Are Mobile Apps Going To Die?
In a cut-throat economy, organizations realize that the key to success is to embrace change fast and not take a reactive approach to innovation. The mobile app market is no different. Yes, there are over a billion smartphones in use across the globe. There also are a dizzying number of mobile applications downloaded each year. In 2017 the Apple App Store had 2.2 million apps available for download while the Google Play Store had 2.8 million apps. Today, clearly we have become quite dependent on these little icons on our smartphones screens – from booking a cab, making a hotel reservation, ordering for food, making online purchases, calorie counting, banking, staying connected with friends and work…the list goes on. Mobile applications have established themselves as an essential part of our lives. But it is also true that the apps that we use now are light years ahead of their earlier iterations. Apps of today do not just disseminate content for the user but enable the user to determine what kind of content they want to consume. App functionality has improved by leaps and bounds owing to the use of geo location and the capabilities of the phone. Apps are more engaging and intuitive now.
The death of the mobile app as we know it
Today there is an increasing integration of technology with mobile apps to push the boundaries as we know it. Remember the classic Snake game on the Nokia 3310? Well, that was technically a mobile app back in the 90’s. Now compare that to the 2011 Temple run experience. The evolution of the mobile app is pretty evident, isn’t it? Technology is improving. The needs and demands of the app consumer are changing. Consumers are now looking at more seamless and connected experiences. They want their apps to behave in a certain manner. They want more features. They demand greater speed. They want more personalization. And they want access…all the time, anywhere.
Can the present day mobile apps deliver on all these demand parameters? Not quite. With technology giving us opportunities to get the best of everything, mobile apps, too, are not to be left behind. With the growing comfort with smartphones, consumers now want an amalgamation of web and mobile apps and want intelligent interactions with their mobile apps as they traverse their digital experience journey.
The rise of intelligent apps
As mentioned earlier, apps today are no longer being used to disseminate content to the user. The mobile apps are becoming increasingly intelligent. As an example, think Amazon. Using technologies such as machine learning and AI, Intelligent Apps are getting more contextual. These apps have the capability to learn the behavioral, emotional, and contextual patterns of the user in real-time and capably deliver hyper-personalized experiences in each successive session. With each input, the mobile app creates a personalized response. These apps make the use of cognitive API’s, ensure that personalization of the UX is a continuous activity. They eliminate the use of keyboard inputs and use speech, gestures, and bio-metrics to operate the apps without the keyboard. They leverage frameworks to take the app to the next level of user satisfaction with faster releases. Service providers like Netflix, e-Commerce providers such as Amazon, and browsers such as Chrome are already making use of intelligent apps. Gartner expects that this year some of the world’s largest organizations will begin to leverage intelligent apps to fine-tune their mobile app experiences.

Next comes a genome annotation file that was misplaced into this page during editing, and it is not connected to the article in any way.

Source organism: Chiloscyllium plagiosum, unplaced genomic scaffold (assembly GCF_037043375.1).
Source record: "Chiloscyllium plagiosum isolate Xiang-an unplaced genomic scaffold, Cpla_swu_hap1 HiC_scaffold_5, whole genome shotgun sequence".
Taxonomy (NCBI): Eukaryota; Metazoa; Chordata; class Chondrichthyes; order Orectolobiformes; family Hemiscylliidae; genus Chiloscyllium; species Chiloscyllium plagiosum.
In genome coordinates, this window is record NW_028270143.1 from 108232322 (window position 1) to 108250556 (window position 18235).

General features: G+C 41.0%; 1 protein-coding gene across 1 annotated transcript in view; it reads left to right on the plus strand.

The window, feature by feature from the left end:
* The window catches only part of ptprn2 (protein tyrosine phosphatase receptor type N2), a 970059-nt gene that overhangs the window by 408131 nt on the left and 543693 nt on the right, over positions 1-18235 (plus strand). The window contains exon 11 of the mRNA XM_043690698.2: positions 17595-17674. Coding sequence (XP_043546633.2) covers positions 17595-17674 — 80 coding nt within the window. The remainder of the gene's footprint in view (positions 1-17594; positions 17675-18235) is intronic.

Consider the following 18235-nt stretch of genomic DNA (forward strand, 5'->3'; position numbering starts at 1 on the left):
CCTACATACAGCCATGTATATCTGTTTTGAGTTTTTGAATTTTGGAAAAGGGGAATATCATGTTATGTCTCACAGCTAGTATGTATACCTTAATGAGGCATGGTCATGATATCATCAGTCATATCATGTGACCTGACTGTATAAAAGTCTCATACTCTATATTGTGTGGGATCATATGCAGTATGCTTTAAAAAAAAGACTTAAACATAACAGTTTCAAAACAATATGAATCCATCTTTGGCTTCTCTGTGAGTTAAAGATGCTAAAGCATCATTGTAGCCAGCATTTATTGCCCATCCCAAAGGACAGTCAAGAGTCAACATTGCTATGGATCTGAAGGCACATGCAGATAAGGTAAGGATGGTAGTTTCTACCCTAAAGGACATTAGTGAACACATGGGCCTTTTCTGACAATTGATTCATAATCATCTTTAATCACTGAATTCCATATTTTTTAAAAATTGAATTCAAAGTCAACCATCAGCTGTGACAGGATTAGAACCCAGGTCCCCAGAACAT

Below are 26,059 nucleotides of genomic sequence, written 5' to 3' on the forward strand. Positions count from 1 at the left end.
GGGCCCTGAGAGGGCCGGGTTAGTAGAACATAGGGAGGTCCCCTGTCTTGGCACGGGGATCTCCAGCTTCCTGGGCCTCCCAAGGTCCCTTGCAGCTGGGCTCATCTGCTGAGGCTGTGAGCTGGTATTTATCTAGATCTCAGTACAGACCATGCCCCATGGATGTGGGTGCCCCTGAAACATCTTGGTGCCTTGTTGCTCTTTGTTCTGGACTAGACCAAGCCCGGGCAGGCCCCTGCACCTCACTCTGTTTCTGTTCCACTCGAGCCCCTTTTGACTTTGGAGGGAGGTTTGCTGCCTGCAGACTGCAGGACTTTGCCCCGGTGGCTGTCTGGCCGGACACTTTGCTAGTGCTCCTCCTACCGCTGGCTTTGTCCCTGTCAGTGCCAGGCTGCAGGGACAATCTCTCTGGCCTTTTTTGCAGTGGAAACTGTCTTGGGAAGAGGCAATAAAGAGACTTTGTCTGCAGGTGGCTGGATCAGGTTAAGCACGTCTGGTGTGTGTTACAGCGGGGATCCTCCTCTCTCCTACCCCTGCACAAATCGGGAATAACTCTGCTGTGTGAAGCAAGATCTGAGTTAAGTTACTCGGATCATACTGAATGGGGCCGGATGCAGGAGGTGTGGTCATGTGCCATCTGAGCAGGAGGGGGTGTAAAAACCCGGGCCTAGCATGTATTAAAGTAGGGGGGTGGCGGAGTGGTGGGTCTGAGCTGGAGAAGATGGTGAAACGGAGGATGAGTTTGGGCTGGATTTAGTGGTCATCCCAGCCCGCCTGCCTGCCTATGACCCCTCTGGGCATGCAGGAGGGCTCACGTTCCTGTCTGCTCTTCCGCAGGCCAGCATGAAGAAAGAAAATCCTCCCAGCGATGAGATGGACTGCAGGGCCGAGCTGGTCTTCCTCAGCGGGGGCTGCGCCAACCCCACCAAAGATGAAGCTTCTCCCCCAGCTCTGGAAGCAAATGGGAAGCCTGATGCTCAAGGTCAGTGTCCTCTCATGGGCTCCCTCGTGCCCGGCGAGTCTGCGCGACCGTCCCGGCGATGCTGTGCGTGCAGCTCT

The rise of progressive web apps
As you may have read earlier here, Progressive Web Apps are actually web applications that deliver a native app-like experience to their consumers. They come with progressive enhancements to implement features such as push notifications, caching, and background sync to deliver better experiences. Research suggests that an average user spends 80% of his total time on only three apps. The rest of the apps just sit on the mobile phone screen eating up precious mobile memory. PWA’s do not need any installing, deliver a great user experience, have browser compatibility, are responsive to fit any form factor, work offline, and function even in low network quality. Further, they provide app-like navigation and interactions and have a robust update process that makes sure that the app performance is at its peak always. Given that PWA’s are actually websites these are easily extendable. They make it easier to add functionalities. Along with this, these apps are also highly secure, easily discoverable and easily shareable. Quite simply put, Progressive Web Apps amalgamate the best qualities of web apps with that of native mobile apps – what’s there not to love then? But the question for us is –are these Mobile Apps? We would have to say Not really –and that’s a threat to the world of mobile apps as we know it.
There seem to be clear signs that the age of mobile apps as we know it is fast coming to an end. Well not in the Tyrannosaurus Rex kind of way, but, it is becoming quite evident that the next evolution of these mobile apps is now upon us. Would it then be wrong to say, “The Mobile App is dead. Long live the Mobile App”?